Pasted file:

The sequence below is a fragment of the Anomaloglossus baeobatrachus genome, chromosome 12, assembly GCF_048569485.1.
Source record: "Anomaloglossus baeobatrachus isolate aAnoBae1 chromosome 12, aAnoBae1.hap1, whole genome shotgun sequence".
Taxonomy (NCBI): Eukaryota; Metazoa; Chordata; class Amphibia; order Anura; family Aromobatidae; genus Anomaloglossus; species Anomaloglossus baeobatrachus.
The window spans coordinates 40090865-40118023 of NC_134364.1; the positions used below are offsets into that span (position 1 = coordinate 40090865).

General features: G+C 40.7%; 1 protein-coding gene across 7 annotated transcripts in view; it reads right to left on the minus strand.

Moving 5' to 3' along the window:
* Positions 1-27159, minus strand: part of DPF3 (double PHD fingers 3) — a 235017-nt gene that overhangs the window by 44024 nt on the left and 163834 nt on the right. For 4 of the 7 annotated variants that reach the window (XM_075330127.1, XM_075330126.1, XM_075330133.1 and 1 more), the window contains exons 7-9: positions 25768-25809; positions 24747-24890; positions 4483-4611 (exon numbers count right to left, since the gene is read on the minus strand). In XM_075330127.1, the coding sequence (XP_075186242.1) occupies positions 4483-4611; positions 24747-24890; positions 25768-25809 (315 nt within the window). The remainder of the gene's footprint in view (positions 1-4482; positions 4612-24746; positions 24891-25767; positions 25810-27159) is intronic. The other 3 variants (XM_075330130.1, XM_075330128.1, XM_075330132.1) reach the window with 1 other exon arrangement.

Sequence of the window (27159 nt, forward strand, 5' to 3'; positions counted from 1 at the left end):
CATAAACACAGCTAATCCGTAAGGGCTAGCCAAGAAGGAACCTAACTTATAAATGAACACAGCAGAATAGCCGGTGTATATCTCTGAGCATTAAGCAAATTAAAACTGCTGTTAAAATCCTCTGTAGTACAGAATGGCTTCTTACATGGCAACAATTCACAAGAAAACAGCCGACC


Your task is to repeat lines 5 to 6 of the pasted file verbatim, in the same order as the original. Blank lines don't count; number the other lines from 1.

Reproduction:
General features: G+C 40.7%; 1 protein-coding gene across 7 annotated transcripts in view; it reads right to left on the minus strand.

Moving 5' to 3' along the window: